Case law also plays an important role in interpreting legal provisions.
The main source of employment law in Spain is the Workers’ Statute, which defines:
- the respective rights of employees and employers;
- the general terms of employment contracts;
- the procedures for dismissal; and
- collective bargaining.
Who do these cover, including categories of worker?
The legislation covers employees, workers and self-employed contractors.
Are there specific rules regarding employee/contractor classification?
Whether an individual is an employee, a worker or a self-employed contractor is a question of both law and fact.
According to Spanish regulations:
- a self-employed person (‘autónomo’) renders services on their own account and outside the scope of an organisation and direction of another person; and
- an employee or worker is an individual who voluntarily renders their services for compensation on behalf of another party, within the scope of the organisation and management of another physical or legal person (ie, the employer).
Must an employment contract be in writing?
While it is recommended that a comprehensive written contract of employment is created, it is not usually a legal requirement.
If the contract is verbal, either of the parties can require at any time that it be formalised in writing.
The following types of contract must always be in writing:
- apprenticeships and training contracts;
- part-time contracts;
- fixed discontinuous contracts (eg, individuals engaged to work on a seasonal basis for multiple years for the same employer);
- fixed-term contracts (this only applies to contracts which are four weeks or more in duration);
- replacement contracts;
- teleworking contracts; and
- contracts for workers hired in Spain to perform services abroad.
Are any terms implied into employment contracts?
Certain terms are implied in every contract of employment. These include the employee’s duty to:
- serve the employer faithfully;
- obey lawful and reasonable orders; and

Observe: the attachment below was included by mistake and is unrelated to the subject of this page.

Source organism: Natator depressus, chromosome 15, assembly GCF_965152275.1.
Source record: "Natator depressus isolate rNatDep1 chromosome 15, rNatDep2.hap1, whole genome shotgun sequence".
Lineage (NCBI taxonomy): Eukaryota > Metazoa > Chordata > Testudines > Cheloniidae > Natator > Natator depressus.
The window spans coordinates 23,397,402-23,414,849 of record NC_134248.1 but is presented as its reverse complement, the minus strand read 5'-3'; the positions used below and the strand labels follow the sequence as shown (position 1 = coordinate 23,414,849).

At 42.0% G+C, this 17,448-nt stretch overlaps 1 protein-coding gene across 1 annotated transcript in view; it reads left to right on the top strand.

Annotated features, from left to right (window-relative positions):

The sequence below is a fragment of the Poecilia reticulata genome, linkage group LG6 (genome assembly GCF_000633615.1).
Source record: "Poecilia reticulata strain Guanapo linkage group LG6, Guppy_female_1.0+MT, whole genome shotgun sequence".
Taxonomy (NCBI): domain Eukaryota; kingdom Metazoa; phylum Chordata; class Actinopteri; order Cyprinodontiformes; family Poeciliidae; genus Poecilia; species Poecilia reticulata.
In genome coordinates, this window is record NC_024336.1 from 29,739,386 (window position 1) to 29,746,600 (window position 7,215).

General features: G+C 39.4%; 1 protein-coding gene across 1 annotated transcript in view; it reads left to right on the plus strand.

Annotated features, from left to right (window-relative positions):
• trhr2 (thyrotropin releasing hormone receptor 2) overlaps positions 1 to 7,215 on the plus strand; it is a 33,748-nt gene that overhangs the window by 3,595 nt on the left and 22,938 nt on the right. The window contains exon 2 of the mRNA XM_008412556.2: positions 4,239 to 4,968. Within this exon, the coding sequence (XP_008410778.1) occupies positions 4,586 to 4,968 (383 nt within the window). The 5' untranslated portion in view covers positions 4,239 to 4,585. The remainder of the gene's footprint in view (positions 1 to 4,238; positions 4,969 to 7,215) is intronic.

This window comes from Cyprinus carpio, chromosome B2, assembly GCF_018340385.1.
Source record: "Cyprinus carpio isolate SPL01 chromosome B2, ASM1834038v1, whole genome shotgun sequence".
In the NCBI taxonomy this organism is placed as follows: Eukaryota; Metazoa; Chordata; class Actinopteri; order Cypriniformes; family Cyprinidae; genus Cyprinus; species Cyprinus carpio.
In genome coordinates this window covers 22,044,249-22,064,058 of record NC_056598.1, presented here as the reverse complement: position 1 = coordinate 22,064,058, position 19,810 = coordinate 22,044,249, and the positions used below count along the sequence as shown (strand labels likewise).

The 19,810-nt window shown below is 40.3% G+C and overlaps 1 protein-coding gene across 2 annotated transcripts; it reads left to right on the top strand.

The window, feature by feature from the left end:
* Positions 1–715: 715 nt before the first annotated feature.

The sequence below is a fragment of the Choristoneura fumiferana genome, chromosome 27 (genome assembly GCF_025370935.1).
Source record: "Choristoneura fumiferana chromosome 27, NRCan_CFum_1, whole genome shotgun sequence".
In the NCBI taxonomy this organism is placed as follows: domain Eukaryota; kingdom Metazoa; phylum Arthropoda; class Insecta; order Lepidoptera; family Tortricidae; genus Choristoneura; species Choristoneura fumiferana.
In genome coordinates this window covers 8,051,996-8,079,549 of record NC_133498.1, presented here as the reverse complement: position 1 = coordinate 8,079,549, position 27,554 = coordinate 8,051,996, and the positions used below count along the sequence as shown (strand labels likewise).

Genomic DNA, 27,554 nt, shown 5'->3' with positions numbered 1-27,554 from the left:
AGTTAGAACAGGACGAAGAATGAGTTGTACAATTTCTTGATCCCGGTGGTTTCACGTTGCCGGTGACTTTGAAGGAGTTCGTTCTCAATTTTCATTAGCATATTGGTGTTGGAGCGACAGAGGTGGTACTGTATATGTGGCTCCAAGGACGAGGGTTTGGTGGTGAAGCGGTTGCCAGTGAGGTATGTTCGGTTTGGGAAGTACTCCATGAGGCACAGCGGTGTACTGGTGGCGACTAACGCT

- exercise reasonable skill and care.
Employers have a duty to:
- pay wages and provide work;
- provide a safe system of work; and
- act in good faith to maintain trust and confidence in the relationship between the employer and employee.
In addition, all the minimum rights set out in the Workers’ Statute and the applicable collective bargaining agreement are implied into employment contracts, regardless of whether they are expressly mentioned.
Are mandatory arbitration/dispute resolution agreements enforceable?
Yes, although the use of such agreements is optional.
How can employers make changes to existing employment agreements?
An employment contract cannot normally be altered without the consent of both parties. However, there are a limited number of situations in which the employer can make a unilateral change to an employment contract. The changes must not relate to terms that are considered essential in the employment relationship, including:
- working days;
- working hours;
- salary, including:
o details of specific elements; and
o date of payment;
- work and performance systems; and
- tasks that are outside of the designated job categories, where these exceed the limits for task mobility set by Article 39 of the Workers´ Statute.
Is a distinction drawn between local and foreign workers?
No, but foreign workers must be lawfully entitled to work in Spain.